Posted in | Nanomaterials

DOE Awards Early Career Grant to Design Nanostructured, Nonprecious Metal Oxide Electrocatalysts for Oxygen Evolution

The Department of Energy’s (DOE’s) Office of Science recently announced its selection of 50 scientists from across the nation to receive its Early Career Research Program award.

Eranda Nikolla, Ph.D., assistant professor of chemical engineering in Wayne State University’s College of Engineering, was selected out of 620 submissions to receive a five-year, $750,000 award for her proposal, Nanostructured, Targeted Layered Metal Oxides as Active and Selective Heterogeneous Electrocatalysts for Oxygen Evolution.

Nikolla will pursue work that will lead to development of efficient catalysts for energy generation and storage. She aims to combine computational tools with nanoscience and catalysis to design nanostructured, nonprecious metal oxide electrocatalysts for oxygen evolution – a key reaction in electrochemical energy conversion systems, such as generation of H2 from water. The proposed work will have a significant impact on the development of efficient energy conversion systems.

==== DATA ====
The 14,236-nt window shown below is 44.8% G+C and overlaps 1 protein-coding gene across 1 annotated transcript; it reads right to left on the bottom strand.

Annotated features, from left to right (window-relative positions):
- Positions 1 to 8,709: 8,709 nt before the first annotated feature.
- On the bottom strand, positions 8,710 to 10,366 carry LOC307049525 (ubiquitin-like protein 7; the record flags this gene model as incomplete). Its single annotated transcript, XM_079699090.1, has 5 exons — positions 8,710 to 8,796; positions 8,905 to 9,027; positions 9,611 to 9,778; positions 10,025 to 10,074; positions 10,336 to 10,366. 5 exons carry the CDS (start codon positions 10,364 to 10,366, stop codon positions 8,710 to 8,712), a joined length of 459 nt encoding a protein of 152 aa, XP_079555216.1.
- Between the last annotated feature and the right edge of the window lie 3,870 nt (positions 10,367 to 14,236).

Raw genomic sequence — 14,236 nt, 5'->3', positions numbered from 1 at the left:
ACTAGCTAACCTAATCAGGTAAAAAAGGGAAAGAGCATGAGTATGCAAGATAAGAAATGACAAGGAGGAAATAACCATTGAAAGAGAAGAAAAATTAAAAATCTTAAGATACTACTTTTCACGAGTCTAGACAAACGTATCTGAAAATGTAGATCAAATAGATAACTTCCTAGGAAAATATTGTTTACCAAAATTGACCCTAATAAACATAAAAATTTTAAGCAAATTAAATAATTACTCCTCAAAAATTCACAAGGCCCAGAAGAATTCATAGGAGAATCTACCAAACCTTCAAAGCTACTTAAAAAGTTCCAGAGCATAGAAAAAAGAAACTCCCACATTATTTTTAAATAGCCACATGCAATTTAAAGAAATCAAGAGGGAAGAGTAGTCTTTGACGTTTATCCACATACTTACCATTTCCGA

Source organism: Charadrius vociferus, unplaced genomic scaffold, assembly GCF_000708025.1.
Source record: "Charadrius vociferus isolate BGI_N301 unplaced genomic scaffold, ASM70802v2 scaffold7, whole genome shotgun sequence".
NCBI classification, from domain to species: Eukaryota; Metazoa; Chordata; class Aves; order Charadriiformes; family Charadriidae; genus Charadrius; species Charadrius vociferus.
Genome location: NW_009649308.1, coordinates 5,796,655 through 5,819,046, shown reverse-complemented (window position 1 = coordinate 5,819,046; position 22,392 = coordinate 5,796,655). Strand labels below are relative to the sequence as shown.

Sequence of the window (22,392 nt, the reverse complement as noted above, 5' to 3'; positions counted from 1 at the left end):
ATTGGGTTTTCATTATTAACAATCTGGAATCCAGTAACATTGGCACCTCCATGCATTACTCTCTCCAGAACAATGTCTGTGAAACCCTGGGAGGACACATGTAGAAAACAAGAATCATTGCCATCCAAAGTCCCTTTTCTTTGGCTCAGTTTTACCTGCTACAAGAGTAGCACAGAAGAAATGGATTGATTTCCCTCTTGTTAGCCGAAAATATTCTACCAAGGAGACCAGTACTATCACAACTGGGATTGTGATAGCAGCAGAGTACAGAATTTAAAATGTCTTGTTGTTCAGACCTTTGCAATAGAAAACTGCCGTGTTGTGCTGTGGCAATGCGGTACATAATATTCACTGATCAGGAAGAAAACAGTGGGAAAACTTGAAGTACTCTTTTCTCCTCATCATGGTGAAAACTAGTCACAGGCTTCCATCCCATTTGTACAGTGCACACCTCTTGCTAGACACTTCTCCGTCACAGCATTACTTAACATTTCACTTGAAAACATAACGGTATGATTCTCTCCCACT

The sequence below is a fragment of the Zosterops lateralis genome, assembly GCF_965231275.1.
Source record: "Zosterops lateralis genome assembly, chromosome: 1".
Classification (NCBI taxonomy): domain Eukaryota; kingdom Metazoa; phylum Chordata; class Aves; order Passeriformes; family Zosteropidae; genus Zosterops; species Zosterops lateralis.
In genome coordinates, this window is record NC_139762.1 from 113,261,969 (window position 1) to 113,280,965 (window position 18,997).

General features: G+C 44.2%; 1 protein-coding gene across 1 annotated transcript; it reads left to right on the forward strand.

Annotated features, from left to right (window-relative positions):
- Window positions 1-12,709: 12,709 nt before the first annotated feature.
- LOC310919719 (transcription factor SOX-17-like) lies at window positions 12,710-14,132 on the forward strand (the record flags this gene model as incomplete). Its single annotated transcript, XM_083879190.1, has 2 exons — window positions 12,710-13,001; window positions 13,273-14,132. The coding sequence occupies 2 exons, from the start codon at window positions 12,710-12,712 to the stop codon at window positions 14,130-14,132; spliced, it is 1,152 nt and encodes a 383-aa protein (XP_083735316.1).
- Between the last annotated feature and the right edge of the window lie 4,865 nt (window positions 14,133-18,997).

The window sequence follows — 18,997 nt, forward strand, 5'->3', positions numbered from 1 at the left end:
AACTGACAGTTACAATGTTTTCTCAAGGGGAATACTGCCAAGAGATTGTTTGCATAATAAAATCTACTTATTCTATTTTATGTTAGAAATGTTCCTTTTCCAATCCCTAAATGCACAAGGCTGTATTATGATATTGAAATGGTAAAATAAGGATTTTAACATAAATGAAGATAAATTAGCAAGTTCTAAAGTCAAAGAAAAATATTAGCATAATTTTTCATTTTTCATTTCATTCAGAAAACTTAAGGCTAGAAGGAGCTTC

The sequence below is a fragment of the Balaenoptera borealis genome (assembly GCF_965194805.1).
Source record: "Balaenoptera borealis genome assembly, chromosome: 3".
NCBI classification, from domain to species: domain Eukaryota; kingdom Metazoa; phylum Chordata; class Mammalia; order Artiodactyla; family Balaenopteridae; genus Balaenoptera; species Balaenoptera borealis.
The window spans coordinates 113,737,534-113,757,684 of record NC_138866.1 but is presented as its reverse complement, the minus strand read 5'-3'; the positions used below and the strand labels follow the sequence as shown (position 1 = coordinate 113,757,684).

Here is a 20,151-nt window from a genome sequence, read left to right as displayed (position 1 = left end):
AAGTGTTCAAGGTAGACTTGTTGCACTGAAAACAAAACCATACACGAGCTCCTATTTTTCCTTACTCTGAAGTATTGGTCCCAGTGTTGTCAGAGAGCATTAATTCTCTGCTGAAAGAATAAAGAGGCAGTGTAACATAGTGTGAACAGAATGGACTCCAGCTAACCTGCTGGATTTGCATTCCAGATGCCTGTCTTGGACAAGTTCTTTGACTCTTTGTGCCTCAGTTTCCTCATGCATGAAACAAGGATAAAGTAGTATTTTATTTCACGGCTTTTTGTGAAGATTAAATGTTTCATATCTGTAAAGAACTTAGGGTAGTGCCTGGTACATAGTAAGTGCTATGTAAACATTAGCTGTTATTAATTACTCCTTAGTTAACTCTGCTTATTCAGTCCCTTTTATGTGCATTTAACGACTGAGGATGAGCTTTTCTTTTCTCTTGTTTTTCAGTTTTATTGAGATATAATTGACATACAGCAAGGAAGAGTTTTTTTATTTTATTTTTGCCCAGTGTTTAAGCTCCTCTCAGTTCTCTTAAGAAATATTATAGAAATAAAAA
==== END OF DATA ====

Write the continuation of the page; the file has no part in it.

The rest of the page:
“It is a great honor that our research was recognized by the U.S. Department of Energy with a 2015 Early Career Research Award,” said Nikolla. “The funded work will have a significant impact in the field by providing fundamental insights that can guide the design of nonprecious metal oxide systems for electrocatalysis.”

The DOE’s Early Career Research Program, now in its sixth year, aims to bolster the nation’s scientific workforce by providing support to exceptional researchers during their early career years, when many scientists do their most important work.

“Dr. Nikolla was awarded this prestigious grant from the Department of Energy for her transformative research ideas that may one day soon make a major impact on how energy is converted and stored,” said Gloria Heppner, Ph.D., associate vice president for research at Wayne State University. “She is most deserving of this outstanding recognition from the DOE.”

The award number for this Department of Energy grant is 0000216565.

Source: http://wayne.edu/

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